Measure words can be a difficult concept for beginner Chinese learners, so in this guide I want to explain as simply as I can what they are and how they work.
What are measure words and when do you use them?
Measure words are one of the key differences between Chinese and other languages.
Let me explain how they work by giving you some practical examples.
In English, you would say ‘two boys’, but in Chinese you have to say ‘two + a measure word + boys’. (两个男孩)
‘Two cats’ would be ‘two + a measure word + cats’. (两只猫)
So when you are using a number with an object, then you have to put a measure word in the middle.
The other situation where you generally have to use measure words is when you are asking ‘how many’ of something.
So in English we would say ‘How many cats?’ but in Chinese this would be ‘How many + measure word + cats’.
There are two words for ‘how much’ or ‘how many’ in Chinese: 几 and 多少.
几 is generally used when you are talking about just several of something, definitely less than 10.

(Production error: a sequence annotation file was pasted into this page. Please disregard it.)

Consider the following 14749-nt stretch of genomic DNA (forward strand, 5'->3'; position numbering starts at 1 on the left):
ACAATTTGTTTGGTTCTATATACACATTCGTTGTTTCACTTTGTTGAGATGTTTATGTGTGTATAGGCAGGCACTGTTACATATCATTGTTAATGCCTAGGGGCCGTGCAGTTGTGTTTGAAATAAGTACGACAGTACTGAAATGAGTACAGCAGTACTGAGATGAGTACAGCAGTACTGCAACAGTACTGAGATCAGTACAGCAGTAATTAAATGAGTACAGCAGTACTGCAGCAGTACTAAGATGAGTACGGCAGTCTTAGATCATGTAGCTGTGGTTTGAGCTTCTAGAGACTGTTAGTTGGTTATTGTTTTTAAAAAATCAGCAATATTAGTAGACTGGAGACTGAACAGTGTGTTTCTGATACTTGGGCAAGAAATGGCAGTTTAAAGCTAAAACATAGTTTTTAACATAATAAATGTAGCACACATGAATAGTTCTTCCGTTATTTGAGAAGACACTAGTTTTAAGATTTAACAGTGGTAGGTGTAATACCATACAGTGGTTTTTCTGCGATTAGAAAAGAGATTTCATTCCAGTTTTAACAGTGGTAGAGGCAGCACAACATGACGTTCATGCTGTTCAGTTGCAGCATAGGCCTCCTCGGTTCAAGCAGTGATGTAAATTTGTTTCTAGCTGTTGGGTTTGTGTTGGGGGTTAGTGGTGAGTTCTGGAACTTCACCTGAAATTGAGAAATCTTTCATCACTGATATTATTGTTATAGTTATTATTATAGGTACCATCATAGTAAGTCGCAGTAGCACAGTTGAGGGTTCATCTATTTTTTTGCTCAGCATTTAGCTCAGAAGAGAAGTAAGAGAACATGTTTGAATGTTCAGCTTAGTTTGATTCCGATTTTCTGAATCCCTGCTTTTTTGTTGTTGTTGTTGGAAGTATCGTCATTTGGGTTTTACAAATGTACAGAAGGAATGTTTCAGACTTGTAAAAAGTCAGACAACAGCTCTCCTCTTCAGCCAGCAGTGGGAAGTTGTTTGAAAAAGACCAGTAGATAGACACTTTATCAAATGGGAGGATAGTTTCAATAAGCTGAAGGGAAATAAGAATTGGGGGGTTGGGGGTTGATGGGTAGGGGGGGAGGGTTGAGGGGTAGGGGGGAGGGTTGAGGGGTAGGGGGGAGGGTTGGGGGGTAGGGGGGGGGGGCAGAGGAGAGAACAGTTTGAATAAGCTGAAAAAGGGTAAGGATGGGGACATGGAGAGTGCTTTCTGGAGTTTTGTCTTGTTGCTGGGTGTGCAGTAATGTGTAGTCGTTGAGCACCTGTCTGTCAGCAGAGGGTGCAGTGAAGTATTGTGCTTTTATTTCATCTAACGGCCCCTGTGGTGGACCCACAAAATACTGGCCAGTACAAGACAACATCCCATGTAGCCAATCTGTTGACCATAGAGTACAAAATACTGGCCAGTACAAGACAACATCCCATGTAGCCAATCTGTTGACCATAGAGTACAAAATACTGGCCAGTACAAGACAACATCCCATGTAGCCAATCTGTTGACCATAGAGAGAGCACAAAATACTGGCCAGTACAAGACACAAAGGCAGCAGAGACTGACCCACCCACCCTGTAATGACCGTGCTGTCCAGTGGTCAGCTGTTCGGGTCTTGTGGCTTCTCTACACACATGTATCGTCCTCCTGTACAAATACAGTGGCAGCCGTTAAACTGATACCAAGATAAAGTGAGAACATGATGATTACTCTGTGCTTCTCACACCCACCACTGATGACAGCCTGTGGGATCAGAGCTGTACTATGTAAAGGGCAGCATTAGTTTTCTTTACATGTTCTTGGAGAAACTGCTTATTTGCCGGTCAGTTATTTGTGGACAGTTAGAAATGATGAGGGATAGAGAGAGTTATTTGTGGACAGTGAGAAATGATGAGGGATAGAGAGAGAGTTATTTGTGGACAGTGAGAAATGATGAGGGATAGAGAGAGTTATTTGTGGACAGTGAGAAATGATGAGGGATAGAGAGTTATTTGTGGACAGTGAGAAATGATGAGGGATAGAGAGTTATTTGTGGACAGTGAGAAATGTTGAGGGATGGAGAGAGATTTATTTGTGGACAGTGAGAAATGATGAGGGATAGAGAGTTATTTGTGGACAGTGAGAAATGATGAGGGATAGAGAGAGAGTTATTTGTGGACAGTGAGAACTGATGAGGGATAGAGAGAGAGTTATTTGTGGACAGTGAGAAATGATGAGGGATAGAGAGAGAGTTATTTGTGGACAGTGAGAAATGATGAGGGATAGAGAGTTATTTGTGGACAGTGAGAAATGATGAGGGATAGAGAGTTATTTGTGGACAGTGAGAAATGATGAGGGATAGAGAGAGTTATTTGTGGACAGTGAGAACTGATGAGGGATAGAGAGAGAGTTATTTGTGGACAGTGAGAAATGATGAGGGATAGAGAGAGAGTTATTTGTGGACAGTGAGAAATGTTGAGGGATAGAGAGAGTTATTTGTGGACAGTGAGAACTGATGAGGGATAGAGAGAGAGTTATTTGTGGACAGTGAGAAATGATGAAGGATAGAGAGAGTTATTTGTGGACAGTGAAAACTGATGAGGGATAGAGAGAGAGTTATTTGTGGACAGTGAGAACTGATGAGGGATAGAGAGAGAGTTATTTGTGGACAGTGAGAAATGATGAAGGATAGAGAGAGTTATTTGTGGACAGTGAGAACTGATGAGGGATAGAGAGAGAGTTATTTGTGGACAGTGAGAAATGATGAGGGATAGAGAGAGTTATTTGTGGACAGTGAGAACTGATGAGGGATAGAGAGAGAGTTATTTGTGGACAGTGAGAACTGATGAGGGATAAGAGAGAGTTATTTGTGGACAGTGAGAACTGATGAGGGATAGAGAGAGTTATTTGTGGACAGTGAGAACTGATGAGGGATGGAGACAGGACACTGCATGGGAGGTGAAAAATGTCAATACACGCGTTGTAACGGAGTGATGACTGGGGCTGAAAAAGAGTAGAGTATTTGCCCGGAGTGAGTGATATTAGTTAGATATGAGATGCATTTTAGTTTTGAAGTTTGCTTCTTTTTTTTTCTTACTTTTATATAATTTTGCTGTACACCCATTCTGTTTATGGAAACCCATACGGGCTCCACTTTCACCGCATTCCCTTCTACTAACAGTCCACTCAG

多少 is used for ‘how many’ when you are talking about a larger number.
And 几 also means ‘several’, so you also have to use a measure word when you are talking about several of something.
You also have to use a measure word after ‘which’ (哪), ‘this’ (这), ‘that’ (那) and ‘every’ (每)
So let’s recap on exactly when you have to use measure words in Chinese:
- When you are talking about a number + an object
- When you are asking how much (几 or 多少)
- After ‘several’ (几)
- After ‘which’ (哪), ‘this’ (这), ‘that’ (那) and ‘every’ (每)
Examples of how to use measure words
Let me take the example of ‘cats’ from above to show how measure words are used.
Notice that there is no singular and plural in Chinese. The character for cat stays the same.
One cat: 一只猫 (one + measure word + cat)
Two cats: 两只猫 (two + measure word + cat)
How many cats: 几只猫 (how many + measure word + cat)
Several cats: 几只猫 (several + measure word + cat) – the same as the previous sentence
How many cats (talking about a larger number): 多少只猫 (how many + measure word + cat)
This cat: 这只猫 (this + measure word + cat)
That cat: 那只猫 (that + measure word + cat)
Which cat: 哪只猫 (which + measure word + cat)
Every cat: 每一只猫 (every + one + measure word + cat)
You can see that the measure word stays the same every time, and you can simply put the different pieces together, with the measure word when necessary.